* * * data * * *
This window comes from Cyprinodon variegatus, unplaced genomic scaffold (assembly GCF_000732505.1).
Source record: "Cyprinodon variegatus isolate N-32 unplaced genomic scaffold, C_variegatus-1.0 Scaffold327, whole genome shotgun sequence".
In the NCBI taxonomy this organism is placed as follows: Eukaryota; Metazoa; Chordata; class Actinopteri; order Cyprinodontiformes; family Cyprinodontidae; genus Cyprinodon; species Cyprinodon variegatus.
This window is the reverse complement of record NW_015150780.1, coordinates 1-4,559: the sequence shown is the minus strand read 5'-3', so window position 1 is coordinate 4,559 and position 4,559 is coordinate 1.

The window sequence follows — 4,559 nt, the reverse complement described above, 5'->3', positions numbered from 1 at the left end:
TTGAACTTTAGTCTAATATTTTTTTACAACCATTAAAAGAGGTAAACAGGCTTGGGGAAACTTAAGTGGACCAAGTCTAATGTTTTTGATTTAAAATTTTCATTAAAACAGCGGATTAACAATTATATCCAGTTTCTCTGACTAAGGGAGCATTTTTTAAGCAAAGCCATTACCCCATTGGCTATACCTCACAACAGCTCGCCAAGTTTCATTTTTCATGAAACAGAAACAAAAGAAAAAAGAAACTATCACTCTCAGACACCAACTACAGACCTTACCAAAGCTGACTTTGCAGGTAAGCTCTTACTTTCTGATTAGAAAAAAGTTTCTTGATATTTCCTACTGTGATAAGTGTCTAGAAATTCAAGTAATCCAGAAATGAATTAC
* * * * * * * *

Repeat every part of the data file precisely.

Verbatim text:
This window comes from Cyprinodon variegatus, unplaced genomic scaffold (assembly GCF_000732505.1).
Source record: "Cyprinodon variegatus isolate N-32 unplaced genomic scaffold, C_variegatus-1.0 Scaffold327, whole genome shotgun sequence".
In the NCBI taxonomy this organism is placed as follows: Eukaryota; Metazoa; Chordata; class Actinopteri; order Cyprinodontiformes; family Cyprinodontidae; genus Cyprinodon; species Cyprinodon variegatus.
This window is the reverse complement of record NW_015150780.1, coordinates 1-4,559: the sequence shown is the minus strand read 5'-3', so window position 1 is coordinate 4,559 and position 4,559 is coordinate 1.

The window sequence follows — 4,559 nt, the reverse complement described above, 5'->3', positions numbered from 1 at the left end:
TTGAACTTTAGTCTAATATTTTTTTACAACCATTAAAAGAGGTAAACAGGCTTGGGGAAACTTAAGTGGACCAAGTCTAATGTTTTTGATTTAAAATTTTCATTAAAACAGCGGATTAACAATTATATCCAGTTTCTCTGACTAAGGGAGCATTTTTTAAGCAAAGCCATTACCCCATTGGCTATACCTCACAACAGCTCGCCAAGTTTCATTTTTCATGAAACAGAAACAAAAGAAAAAAGAAACTATCACTCTCAGACACCAACTACAGACCTTACCAAAGCTGACTTTGCAGGTAAGCTCTTACTTTCTGATTAGAAAAAAGTTTCTTGATATTTCCTACTGTGATAAGTGTCTAGAAATTCAAGTAATCCAGAAATGAATTAC